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  1. Thomas J. Altizer, Edward Casey, Thomas L. Dumm, Elizabeth Grosz, David Karnos, David Farrell Krell, Alphonso Lingis, Gerald Majer, Janice McLane, Jean-Luc Nancy & Mary Zournazi (2003). Encounters with Alphonso Lingis. Lexington Books.
     
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  2. Janice McLane (1996). The Voice on the Skin: Self-Mutilation and Merleau-Ponty's Theory of Language. Hypatia 11 (4):107 - 118.
    Self-mutilation is generally seen only as a negative response to trauma. But when trauma cannot be expressed, other forms of communication become necessary. As gestural communication, self-mutilation can reorganize and stabilize the trauma victim's world, providing a "voice on the skin" when the actual voice is forbidden. This is a plausible extension of Merleau-Ponty's gestural theory of language, and an interesting comment on his notion of "reversibility" as essential to linguistic communication.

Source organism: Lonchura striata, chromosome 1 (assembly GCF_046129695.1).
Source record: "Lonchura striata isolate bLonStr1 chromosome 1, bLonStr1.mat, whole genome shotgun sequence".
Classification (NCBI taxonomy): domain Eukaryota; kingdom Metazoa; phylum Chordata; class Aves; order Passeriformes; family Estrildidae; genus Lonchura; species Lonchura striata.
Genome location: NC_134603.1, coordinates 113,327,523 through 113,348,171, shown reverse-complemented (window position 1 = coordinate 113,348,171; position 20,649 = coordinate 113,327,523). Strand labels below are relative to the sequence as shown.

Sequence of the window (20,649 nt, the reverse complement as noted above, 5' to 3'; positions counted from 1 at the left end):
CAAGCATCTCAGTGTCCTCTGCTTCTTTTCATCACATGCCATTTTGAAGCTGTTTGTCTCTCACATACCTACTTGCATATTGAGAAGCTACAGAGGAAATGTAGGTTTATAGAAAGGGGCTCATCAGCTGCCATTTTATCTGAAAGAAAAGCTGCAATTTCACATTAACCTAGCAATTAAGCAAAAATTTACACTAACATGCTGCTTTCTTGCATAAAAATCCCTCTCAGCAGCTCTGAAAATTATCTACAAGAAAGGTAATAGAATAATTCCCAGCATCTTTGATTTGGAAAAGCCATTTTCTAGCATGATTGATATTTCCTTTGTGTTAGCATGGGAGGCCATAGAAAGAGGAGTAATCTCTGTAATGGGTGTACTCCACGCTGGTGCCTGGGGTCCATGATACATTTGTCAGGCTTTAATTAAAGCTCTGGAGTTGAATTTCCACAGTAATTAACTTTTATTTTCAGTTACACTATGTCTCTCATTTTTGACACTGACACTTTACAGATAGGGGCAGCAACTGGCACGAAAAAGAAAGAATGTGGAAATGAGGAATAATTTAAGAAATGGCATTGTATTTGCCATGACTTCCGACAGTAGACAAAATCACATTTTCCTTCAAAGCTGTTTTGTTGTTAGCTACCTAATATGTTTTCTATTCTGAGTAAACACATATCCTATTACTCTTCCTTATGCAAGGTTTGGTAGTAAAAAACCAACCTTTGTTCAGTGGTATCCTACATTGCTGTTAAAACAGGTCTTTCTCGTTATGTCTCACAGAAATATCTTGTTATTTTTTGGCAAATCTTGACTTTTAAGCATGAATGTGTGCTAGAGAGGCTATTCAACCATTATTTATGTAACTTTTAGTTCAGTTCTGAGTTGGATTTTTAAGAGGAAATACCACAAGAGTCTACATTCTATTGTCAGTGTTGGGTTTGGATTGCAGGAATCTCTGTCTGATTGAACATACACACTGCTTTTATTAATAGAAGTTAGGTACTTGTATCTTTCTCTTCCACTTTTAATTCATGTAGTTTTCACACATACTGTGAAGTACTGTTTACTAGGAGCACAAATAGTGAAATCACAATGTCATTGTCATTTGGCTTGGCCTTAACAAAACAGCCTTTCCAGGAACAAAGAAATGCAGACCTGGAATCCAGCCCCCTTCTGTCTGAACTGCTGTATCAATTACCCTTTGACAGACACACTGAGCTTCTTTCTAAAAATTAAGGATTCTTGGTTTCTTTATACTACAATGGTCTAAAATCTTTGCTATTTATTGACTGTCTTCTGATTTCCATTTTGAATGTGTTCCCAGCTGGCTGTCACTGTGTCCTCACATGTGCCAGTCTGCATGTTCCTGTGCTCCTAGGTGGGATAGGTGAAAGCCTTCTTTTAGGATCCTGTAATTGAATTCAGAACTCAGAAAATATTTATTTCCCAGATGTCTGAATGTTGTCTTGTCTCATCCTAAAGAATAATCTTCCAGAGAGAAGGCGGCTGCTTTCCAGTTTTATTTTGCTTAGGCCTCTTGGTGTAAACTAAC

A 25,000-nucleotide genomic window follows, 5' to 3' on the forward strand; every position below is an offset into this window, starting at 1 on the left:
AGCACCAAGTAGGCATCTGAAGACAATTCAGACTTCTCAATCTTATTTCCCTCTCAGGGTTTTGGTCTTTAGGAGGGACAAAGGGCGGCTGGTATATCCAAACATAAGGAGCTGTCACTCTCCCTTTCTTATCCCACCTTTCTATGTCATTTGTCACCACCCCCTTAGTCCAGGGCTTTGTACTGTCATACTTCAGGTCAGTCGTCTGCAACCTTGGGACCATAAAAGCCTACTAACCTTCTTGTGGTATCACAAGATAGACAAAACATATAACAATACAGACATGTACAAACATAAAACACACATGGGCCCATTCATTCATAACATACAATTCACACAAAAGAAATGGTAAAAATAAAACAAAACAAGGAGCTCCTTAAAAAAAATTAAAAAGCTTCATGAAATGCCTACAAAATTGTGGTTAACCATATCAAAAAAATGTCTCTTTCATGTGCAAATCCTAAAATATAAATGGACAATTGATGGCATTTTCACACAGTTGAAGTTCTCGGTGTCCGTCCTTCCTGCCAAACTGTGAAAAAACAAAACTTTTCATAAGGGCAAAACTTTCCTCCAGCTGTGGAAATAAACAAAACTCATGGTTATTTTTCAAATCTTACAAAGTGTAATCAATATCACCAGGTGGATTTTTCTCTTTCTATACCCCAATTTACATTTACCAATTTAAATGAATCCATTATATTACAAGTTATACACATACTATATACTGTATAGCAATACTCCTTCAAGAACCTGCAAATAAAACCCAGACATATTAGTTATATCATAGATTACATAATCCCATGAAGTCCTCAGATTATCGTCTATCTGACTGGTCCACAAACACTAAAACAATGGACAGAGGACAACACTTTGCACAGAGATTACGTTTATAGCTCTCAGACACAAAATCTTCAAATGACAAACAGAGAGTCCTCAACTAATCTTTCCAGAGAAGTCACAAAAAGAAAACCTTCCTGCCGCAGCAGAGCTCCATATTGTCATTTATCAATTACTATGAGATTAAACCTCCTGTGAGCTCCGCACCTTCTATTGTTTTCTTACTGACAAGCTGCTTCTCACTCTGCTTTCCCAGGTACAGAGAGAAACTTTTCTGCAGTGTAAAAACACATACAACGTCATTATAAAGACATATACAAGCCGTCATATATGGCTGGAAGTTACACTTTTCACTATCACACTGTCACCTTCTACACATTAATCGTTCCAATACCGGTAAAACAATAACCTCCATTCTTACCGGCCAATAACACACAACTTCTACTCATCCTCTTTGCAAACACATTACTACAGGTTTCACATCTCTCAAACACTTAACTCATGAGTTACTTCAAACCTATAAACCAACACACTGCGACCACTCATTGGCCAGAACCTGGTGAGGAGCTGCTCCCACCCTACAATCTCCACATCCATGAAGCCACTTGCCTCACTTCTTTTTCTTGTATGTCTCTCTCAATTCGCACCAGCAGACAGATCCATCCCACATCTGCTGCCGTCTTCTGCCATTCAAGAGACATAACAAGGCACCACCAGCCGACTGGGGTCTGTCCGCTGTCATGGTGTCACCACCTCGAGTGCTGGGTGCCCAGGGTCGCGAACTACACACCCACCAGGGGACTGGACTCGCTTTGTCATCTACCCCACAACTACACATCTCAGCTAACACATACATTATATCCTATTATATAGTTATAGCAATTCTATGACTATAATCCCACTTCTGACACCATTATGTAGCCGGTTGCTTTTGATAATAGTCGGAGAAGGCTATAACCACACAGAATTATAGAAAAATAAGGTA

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  3. Janice McLane (1993). Alienation, Cultural Differences, and Moral Judgement. Philosophy Today 37 (1):78-88.
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  4. Janice McLane (1993). Throwing Like a Girl and Other Essays in Feminist Philosophy and Social Theory. Radical Philosophy Review of Books 7 (7):1-4.